On the flip-side, if Mayo don’t get the results they need and go down, then it will be all about picking players up and rebuilding some confidence in the space of seven days.
And that’s something worth bearing in mind; there is only one week between the happy or unhappy ending to the National League and the start of the championship.
That leaves you with very little time to sort out whatever physical or mental issues that might need to be addressed.
So relegation would leave James Horan and his sports psychologist with some work to do before the aforementioned Leitrim game.
Fairness the name of the game for clubs
THERE’S been a lot of talk over the last few weeks about county players being back with their clubs, and how that’s all going to work between now and September 14, when inter-county panels are due to officially return to collective training.
I’m not privy to the ins and outs of how the arrangements are working in any county, but my own view would be that county players should be left to train with their clubs between now and mid-September.
Sure, if there are assessments or squad meetings at weekends with the county set-up, I don’t see a problem with players going to them.
But I would be fairly sure that most inter-county players are looking forward to training and playing with their clubs in the weeks ahead.
I always found that there is nothing like playing games to get you fit, and county lads will know after a couple of club games where they are and need to be.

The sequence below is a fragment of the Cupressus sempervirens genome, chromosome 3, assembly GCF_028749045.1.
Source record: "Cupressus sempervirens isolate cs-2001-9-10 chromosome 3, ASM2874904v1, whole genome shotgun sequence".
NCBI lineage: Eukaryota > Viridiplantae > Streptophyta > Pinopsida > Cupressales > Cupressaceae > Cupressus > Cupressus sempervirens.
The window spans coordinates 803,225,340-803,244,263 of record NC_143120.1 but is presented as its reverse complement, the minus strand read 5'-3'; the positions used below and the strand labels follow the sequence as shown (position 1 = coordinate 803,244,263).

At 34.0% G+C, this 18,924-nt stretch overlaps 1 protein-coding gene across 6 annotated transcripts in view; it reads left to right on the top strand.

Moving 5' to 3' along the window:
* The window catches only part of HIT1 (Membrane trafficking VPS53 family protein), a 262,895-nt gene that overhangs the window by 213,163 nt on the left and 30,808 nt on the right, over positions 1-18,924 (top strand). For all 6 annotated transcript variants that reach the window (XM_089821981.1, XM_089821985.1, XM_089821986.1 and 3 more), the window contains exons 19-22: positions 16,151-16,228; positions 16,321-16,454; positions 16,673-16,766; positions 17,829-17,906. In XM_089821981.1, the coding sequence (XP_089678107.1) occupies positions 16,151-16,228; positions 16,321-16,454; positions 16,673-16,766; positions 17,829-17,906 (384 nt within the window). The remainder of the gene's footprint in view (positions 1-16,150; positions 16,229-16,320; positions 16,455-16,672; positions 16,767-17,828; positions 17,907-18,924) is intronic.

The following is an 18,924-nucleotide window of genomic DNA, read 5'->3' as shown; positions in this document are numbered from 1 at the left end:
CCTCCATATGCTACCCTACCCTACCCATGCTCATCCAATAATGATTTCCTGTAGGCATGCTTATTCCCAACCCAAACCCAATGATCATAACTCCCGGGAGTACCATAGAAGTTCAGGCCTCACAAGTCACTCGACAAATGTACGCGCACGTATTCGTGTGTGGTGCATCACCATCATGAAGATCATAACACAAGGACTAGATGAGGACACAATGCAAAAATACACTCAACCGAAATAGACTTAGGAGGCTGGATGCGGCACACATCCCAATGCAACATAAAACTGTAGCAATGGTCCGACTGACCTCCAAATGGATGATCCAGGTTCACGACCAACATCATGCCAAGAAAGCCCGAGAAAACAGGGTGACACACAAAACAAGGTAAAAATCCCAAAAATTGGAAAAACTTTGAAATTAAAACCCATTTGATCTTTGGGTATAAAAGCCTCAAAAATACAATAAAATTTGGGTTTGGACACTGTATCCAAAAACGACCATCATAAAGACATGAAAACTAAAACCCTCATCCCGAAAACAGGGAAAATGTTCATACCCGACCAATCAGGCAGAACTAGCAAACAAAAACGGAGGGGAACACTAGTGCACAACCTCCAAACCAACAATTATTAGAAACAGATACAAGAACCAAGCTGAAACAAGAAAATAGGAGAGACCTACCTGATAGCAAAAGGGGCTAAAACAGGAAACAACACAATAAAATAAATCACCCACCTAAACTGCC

So I would imagine that you’ll see county players train with their clubs most evenings, while availing of their county running programmes or conditioning sessions to top up if they feel they need a little extra.
James Horan is going to expect his players to be 90% ready for championship football when he gets them all back on September 14.
They’re not going to have that top level of match fitness, obviously, so the last 10% of conditioning will have to be added on fairly quickly.
That means that these are the weeks when everyone from Keith Higgins to Aidan O’Shea will be working on things like stamina, endurance and skills, ahead of playing the club matches that are pencilled in for August.
Once they get a few of those club games under their belt, they’ll know exactly where they stand in terms of their energy levels, fitness, conditioning and skills.
There has to be element of fairness when it comes to county players being available to train and play with their clubs, and the GAA have to show leadership in that regard.
We’ve been told over the last while that the GAA have prioritised the club game this year, so the last thing you want to hear is that some clubs are getting a raw deal.
The GAA need to ensure that there’s fairness in terms of the amount of preparation time that each inter-county squad gets to do before the season starts in mid-October.
It needs to be monitored, Croke Park needs to provide guidance on it to County Boards, and every county needs to arrive at September 14 from the same starting point.
If that doesn’t happen then what have we learned from the shutdown?